EPA Proposes to Ignore Oil Refinery Air Pollution

WASHINGTON, DC, August 24, 2007 (ENS) - A recent analysis by the U.S. Environmental Protection Agency, EPA, on the risks from air toxics emitted from petroleum refineries found that the risks to human health and the environment are low enough that no further controls are warranted, the agency said Thursday.

The EPA analyzed the petroleum refinery emissions as part of a Clean Air Act requirement that the agency examine potential risks remaining after implementation of 1995 standards known as maximum achievable control technology, MACT, that require industrial facilities to reduce emissions of toxic air pollutants.

Based on the results of the analysis, EPA is proposing two options for controlling air toxics emissions from refineries.

The first option requires no additional emissions reductions because the risks are "acceptably low."

As a second option, the EPA is proposing requiring additional emissions reductions for certain storage vessels and wastewater treatment units.

Under this alternative, the agency projects that refineries could reduce air toxics emissions by about 1,000 to 4,600 tons per year from 153 facilities. The agency estimates this alternative could cost up to $1.1 million or save up to $4 million nationwide each year by reducing product loss.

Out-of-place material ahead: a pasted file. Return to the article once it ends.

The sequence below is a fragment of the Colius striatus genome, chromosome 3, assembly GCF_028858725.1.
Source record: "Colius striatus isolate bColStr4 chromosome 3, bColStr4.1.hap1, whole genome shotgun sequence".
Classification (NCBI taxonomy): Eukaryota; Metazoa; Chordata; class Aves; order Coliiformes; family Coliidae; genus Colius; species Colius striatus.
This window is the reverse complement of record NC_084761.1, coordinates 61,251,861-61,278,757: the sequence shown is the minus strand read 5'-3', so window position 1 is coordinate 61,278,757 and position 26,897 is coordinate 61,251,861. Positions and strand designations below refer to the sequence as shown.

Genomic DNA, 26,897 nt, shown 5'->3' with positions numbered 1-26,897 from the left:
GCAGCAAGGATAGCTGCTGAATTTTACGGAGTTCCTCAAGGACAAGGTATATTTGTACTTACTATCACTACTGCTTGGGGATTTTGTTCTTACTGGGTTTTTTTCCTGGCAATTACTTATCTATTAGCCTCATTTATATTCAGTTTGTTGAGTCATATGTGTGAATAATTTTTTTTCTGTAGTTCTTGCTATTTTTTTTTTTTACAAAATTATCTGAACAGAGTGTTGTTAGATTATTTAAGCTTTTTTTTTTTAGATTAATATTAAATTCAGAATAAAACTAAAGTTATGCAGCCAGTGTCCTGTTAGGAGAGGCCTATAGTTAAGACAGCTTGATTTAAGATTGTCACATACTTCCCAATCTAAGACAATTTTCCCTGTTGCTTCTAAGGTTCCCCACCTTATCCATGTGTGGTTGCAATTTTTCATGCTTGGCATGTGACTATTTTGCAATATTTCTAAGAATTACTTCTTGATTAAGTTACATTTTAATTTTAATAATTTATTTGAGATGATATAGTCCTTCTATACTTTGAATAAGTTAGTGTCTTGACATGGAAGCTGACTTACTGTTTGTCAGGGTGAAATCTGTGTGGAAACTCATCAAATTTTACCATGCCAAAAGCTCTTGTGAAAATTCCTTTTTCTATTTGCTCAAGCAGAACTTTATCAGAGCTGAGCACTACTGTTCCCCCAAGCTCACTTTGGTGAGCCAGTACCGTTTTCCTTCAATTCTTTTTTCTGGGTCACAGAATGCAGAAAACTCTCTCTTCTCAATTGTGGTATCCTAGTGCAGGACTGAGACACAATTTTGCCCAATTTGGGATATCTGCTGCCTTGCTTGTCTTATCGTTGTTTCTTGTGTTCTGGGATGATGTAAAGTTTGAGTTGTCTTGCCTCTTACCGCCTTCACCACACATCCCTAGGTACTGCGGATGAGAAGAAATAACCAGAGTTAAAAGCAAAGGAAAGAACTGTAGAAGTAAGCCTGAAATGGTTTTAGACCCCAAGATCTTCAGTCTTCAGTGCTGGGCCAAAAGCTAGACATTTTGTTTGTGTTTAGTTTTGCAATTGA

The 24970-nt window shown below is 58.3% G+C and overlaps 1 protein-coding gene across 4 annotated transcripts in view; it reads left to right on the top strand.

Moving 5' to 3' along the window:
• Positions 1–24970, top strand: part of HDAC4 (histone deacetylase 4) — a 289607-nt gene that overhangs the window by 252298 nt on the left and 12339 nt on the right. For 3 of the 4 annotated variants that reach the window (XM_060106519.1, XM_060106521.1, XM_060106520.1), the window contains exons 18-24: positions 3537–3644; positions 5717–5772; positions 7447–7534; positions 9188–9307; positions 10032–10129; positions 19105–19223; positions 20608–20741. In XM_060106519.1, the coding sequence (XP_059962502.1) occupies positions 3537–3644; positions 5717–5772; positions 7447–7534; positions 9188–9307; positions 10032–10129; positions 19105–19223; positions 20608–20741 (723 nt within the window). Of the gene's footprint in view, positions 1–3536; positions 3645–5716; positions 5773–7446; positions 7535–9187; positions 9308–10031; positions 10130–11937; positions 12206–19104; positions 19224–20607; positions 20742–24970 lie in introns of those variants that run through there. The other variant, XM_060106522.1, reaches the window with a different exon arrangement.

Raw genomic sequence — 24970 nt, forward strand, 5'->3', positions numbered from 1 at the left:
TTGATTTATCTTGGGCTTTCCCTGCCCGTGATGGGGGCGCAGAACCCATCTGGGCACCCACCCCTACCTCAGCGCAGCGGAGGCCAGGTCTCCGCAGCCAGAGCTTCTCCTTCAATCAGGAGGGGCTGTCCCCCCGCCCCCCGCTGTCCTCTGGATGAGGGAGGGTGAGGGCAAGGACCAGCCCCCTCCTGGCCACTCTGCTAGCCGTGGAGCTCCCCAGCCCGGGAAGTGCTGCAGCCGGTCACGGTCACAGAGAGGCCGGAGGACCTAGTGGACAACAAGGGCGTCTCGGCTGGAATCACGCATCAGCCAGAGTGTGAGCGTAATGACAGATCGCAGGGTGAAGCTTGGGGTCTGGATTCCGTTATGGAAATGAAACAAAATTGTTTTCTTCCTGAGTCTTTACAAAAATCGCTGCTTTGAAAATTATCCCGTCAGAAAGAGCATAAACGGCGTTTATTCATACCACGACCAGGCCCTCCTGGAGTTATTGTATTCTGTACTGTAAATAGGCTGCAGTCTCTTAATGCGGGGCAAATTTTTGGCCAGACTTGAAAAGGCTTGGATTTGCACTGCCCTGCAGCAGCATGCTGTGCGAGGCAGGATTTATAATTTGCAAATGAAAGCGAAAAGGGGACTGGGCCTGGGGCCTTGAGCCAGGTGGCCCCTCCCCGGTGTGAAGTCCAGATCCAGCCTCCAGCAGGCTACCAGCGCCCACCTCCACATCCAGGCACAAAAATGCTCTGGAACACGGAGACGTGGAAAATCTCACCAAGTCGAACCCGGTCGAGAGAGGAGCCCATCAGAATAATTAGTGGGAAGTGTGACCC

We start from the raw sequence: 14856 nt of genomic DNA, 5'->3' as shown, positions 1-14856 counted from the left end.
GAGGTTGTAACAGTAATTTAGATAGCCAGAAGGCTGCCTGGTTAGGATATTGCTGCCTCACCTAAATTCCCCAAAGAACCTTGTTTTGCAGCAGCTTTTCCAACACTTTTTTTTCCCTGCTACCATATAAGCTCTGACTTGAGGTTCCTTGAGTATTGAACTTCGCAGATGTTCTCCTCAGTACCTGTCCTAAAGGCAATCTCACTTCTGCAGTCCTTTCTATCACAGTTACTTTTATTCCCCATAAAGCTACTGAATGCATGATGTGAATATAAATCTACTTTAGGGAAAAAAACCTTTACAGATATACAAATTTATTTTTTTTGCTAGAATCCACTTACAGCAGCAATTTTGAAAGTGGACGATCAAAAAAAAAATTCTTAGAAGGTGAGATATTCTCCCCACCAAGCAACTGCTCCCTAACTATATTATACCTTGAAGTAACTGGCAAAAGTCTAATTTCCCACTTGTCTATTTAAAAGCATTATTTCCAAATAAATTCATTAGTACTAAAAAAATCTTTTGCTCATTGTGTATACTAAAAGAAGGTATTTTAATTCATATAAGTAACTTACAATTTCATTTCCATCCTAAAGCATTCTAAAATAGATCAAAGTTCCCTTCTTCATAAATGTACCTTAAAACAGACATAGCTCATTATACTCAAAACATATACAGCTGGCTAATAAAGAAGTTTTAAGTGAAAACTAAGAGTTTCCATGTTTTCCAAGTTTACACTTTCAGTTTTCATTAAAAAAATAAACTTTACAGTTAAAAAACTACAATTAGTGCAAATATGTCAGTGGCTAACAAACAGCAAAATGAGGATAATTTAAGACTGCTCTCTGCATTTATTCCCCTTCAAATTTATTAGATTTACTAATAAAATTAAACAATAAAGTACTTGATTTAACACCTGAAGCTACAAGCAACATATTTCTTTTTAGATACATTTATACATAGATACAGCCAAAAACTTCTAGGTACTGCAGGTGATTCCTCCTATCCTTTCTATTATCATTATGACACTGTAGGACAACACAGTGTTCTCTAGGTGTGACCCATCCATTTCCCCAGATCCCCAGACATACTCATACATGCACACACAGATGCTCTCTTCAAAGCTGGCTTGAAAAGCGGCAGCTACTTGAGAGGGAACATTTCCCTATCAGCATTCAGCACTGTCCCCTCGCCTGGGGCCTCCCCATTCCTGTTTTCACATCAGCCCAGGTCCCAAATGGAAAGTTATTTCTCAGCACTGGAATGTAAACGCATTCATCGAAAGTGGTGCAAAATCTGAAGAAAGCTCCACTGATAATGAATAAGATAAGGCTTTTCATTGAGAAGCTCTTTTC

EPA is seeking public comment on both options for the next 60 days.

The Natural Resources Defense Council, NRDC, made its comments immediately, saying that the federal agency is "flouting common sense as well as the law."

"The EPA is officially proposing to ignore acknowledged risk levels that are 70 times higher than allowed by law," said John Walke, a senior attorney and the Clean Air Program director at NRDC.

If it stands, the decision will impose a significant cancer risk on nearly half a million Americans, he said.

Under the Clean Air Act requirement, the agency was supposed to determine whether the first round of MACT standards reduced lifetime cancer risks to the public from toxic refinery pollution to less than 1-in-1-million.

If cancer risk exceeds 1-in-1 million, EPA must require better control measures to protect the public by reducing risks to below that figure.

In Thursday's announcement, however, the EPA asserts that the appropriate threshold for action is not 1-in-1-million, but 100-in-1 million.

Because the agency finds toxic emissions from oil refineries to pose cancer risks of 70-in-1 million, the EPA says its preferred approach is to do nothing about these cancer risks and to require no additional pollution controls at oil refineries.

"Nearly one in three Americans lives within 30 miles of a refinery," Walke said. "This ruling subjects the public to increased cancer risks and other chronic health hazards. Oil companies have the technology and the resources to fix this problem, but EPA wants to let them off the hook."

Copyright Environment News Service (ENS) 2007. All rights reserved.